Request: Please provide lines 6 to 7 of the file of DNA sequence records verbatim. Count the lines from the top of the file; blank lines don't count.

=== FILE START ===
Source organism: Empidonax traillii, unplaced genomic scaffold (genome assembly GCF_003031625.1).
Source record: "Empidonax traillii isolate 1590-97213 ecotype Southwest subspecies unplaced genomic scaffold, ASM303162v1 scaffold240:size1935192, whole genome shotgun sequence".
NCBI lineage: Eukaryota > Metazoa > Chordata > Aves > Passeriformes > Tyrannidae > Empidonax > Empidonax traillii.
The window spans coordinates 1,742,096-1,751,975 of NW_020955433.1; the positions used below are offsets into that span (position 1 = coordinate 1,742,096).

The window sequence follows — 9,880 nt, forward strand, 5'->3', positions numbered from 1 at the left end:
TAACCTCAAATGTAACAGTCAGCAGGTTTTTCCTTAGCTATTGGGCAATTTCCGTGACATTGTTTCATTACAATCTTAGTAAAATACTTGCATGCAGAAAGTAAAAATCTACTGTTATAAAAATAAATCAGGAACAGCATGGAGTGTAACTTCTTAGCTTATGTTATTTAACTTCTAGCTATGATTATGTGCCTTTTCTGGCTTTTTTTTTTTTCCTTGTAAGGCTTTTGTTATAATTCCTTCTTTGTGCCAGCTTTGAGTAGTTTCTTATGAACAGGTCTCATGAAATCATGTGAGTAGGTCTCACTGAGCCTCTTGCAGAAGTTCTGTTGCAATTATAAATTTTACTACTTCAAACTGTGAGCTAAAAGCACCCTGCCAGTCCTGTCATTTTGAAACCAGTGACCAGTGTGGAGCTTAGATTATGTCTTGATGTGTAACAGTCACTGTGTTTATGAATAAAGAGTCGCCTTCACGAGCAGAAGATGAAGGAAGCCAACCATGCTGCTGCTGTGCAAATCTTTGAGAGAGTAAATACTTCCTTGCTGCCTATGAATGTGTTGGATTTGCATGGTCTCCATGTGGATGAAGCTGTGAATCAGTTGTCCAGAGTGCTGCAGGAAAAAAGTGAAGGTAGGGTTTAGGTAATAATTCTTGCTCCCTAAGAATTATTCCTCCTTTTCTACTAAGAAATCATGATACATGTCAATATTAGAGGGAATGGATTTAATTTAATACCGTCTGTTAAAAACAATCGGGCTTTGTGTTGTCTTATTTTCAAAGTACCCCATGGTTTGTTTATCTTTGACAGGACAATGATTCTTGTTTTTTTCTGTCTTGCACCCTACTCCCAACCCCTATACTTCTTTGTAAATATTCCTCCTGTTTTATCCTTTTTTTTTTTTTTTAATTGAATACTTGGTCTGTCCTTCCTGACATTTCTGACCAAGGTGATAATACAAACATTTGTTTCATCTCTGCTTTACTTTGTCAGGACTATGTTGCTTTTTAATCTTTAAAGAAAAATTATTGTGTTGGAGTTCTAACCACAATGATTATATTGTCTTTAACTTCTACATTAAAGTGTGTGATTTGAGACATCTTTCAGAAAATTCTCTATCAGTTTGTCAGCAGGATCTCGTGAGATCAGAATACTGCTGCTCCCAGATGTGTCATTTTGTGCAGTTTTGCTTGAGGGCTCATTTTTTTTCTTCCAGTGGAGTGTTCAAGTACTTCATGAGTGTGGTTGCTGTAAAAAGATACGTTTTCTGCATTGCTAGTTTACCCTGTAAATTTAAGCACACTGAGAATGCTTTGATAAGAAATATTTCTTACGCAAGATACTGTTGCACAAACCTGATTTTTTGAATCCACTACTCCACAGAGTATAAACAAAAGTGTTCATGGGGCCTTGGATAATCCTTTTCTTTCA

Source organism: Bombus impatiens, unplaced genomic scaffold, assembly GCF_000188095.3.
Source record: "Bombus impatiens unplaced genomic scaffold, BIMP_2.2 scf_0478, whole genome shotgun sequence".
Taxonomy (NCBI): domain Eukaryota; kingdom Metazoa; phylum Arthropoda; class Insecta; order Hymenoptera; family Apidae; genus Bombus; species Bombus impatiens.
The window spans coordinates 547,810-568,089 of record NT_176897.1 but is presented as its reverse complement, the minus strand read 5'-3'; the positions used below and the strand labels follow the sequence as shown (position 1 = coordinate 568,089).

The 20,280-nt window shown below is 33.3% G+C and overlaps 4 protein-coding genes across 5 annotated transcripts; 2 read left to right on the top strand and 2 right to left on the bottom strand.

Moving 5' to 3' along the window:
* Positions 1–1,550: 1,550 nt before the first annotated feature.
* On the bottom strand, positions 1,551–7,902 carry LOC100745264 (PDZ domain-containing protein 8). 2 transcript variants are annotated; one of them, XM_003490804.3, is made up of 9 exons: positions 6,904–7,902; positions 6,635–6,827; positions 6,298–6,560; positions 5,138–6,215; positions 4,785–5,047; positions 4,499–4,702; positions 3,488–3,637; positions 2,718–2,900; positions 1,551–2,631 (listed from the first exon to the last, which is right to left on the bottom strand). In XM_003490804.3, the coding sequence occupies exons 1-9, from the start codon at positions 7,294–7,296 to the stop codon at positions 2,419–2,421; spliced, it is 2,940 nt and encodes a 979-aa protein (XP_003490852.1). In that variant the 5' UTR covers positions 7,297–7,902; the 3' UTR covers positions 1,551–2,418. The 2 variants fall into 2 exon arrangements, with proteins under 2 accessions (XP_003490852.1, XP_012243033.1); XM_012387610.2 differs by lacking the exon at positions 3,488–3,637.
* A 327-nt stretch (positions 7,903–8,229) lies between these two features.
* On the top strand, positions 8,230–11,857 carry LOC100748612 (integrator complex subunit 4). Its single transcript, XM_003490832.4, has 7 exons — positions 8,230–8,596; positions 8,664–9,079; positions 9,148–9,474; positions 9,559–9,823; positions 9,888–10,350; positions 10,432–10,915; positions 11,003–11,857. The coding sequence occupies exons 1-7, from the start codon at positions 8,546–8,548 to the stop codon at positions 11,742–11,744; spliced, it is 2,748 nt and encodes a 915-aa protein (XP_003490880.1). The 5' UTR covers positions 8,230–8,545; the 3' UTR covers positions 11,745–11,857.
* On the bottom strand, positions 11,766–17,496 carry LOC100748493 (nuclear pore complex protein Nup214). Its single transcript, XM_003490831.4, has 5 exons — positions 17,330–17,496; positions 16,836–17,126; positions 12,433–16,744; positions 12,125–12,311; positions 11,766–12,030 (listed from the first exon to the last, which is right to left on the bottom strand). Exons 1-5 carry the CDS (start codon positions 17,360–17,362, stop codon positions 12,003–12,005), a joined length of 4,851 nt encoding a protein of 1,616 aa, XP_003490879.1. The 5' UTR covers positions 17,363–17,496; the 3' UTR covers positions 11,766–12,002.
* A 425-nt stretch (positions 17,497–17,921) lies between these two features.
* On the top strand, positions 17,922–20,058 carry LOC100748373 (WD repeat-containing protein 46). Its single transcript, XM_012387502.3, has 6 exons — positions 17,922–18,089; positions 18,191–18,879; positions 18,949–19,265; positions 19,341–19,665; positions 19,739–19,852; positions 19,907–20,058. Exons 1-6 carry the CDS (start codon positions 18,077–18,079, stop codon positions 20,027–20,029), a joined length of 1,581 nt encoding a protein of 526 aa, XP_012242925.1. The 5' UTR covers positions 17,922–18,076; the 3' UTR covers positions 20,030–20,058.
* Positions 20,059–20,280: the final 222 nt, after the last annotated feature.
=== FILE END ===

TAACCTCAAATGTAACAGTCAGCAGGTTTTTCCTTAGCTATTGGGCAATTTCCGTGACATTGTTTCATTACAATCTTAGTAAAATACTTGCATGCAGAAAGTAAAAATCTACTGTTATAAAAATAAATCAGGAACAGCATGGAGTGTAACTTCTTAGCTTATGTTATTTAACTTCTAGCTATGATTATGTGCCTTTTCTGGCTTTTTTTTTTTTCCTTGTAAGGCTTTTGTTATAATTCCTTCTTTGTGCCAGCTTTGAGTAGTTTCTTATGAACAGGTCTCATGAAATCATGTGAGTAGGTCTCACTGAGCCTCTTGCAGAAGTTCTGTTGCAATTATAAATTTTACTACTTCAAACTGTGAGCTAAAAGCACCCTGCCAGTCCTGTCATTTTGAAACCAGTGACCAGTGTGGAGCTTAGATTATGTCTTGATGTGTAACAGTCACTGTGTTTATGAATAAAGAGTCGCCTTCACGAGCAGAAGATGAAGGAAGCCAACCATGCTGCTGCTGTGCAAATCTTTGAGAGAGTAAATACTTCCTTGCTGCCTATGAATGTGTTGGATTTGCATGGTCTCCATGTGGATGAAGCTGTGAATCAGTTGTCCAGAGTGCTGCAGGAAAAAAGTGAAGGTAGGGTTTAGGTAATAATTCTTGCTCCCTAAGAATTATTCCTCCTTTTCTACTAAGAAATCATGATACATGTCAATATTAGAGGGAATGGATTTAATTTAATACCGTCTGTTAAAAACAATCGGGCTTTGTGTTGTCTTATTTTCAAAGTACCCCATGGTTTGTTTATCTTTGACAGGACAATGATTCTTGTTTTTTTCTGTCTTGCACCCTACTCCCAACCCCTATACTTCTTTGTAAATATTCCTCCTGTTTTATCCTTTTTTTTTTTTTTTAATTGAATACTTGGTCTGTCCTTCCTGACATTTCTGACCAAGGTGATAATACAAACATTTGTTTCATCTCTGCTTTACTTTGTCAGGACTATGTTGCTTTTTAATCTTTAAAGAAAAATTATTGTGTTGGAGTTCTAACCACAATGATTATATTGTCTTTAACTTCTACATTAAAGTGTGTGATTTGAGACATCTTTCAGAAAATTCTCTATCAGTTTGTCAGCAGGATCTCGTGAGATCAGAATACTGCTGCTCCCAGATGTGTCATTTTGTGCAGTTTTGCTTGAGGGCTCATTTTTTTTCTTCCAGTGGAGTGTTCAAGTACTTCATGAGTGTGGTTGCTGTAAAAAGATACGTTTTCTGCATTGCTAGTTTACCCTGTAAATTTAAGCACACTGAGAATGCTTTGATAAGAAATATTTCTTACGCAAGATACTGTTGCACAAACCTGATTTTTTGAATCCACTACTCCACAGAGTATAAACAAAAGTGTTCATGGGGCCTTGGATAATCCTTTTCTTTCA

Source organism: Bombus impatiens, unplaced genomic scaffold, assembly GCF_000188095.3.